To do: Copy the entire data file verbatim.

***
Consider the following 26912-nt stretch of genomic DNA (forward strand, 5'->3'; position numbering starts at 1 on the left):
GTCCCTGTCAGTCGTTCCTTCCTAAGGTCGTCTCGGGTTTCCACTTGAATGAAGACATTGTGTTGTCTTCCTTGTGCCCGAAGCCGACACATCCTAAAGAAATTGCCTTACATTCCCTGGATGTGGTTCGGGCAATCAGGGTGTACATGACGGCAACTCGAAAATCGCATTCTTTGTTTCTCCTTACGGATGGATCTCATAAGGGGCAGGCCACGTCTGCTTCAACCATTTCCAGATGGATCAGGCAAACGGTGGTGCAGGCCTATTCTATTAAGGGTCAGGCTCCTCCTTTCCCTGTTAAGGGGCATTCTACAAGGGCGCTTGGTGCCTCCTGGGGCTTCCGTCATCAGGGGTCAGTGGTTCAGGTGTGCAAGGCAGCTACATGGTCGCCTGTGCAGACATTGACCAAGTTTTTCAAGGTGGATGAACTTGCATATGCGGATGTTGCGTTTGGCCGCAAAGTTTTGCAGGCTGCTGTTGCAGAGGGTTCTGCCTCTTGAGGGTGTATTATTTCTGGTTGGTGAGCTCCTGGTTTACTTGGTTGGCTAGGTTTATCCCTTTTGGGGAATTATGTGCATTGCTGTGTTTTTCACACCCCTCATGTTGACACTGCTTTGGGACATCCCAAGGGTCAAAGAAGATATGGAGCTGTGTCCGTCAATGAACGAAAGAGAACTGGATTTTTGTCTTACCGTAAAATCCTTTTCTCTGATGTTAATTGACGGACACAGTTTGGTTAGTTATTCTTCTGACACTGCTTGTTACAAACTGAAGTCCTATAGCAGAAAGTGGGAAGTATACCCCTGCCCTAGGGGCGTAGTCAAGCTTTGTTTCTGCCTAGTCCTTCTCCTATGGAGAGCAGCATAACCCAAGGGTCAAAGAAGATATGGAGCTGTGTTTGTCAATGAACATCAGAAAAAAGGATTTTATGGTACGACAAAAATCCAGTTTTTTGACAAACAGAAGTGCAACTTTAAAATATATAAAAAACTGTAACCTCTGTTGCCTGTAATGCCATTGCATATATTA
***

Consider the following 26912-nt stretch of genomic DNA (forward strand, 5'->3'; position numbering starts at 1 on the left):
GTCCCTGTCAGTCGTTCCTTCCTAAGGTCGTCTCGGGTTTCCACTTGAATGAAGACATTGTGTTGTCTTCCTTGTGCCCGAAGCCGACACATCCTAAAGAAATTGCCTTACATTCCCTGGATGTGGTTCGGGCAATCAGGGTGTACATGACGGCAACTCGAAAATCGCATTCTTTGTTTCTCCTTACGGATGGATCTCATAAGGGGCAGGCCACGTCTGCTTCAACCATTTCCAGATGGATCAGGCAAACGGTGGTGCAGGCCTATTCTATTAAGGGTCAGGCTCCTCCTTTCCCTGTTAAGGGGCATTCTACAAGGGCGCTTGGTGCCTCCTGGGGCTTCCGTCATCAGGGGTCAGTGGTTCAGGTGTGCAAGGCAGCTACATGGTCGCCTGTGCAGACATTGACCAAGTTTTTCAAGGTGGATGAACTTGCATATGCGGATGTTGCGTTTGGCCGCAAAGTTTTGCAGGCTGCTGTTGCAGAGGGTTCTGCCTCTTGAGGGTGTATTATTTCTGGTTGGTGAGCTCCTGGTTTACTTGGTTGGCTAGGTTTATCCCTTTTGGGGAATTATGTGCATTGCTGTGTTTTTCACACCCCTCATGTTGACACTGCTTTGGGACATCCCAAGGGTCAAAGAAGATATGGAGCTGTGTCCGTCAATGAACGAAAGAGAACTGGATTTTTGTCTTACCGTAAAATCCTTTTCTCTGATGTTAATTGACGGACACAGTTTGGTTAGTTATTCTTCTGACACTGCTTGTTACAAACTGAAGTCCTATAGCAGAAAGTGGGAAGTATACCCCTGCCCTAGGGGCGTAGTCAAGCTTTGTTTCTGCCTAGTCCTTCTCCTATGGAGAGCAGCATAACCCAAGGGTCAAAGAAGATATGGAGCTGTGTTTGTCAATGAACATCAGAAAAAAGGATTTTATGGTACGACAAAAATCCAGTTTTTTGACAAACAGAAGTGCAACTTTAAAATATATAAAAAACTGTAACCTCTGTTGCCTGTAATGCCATTGCATATATTA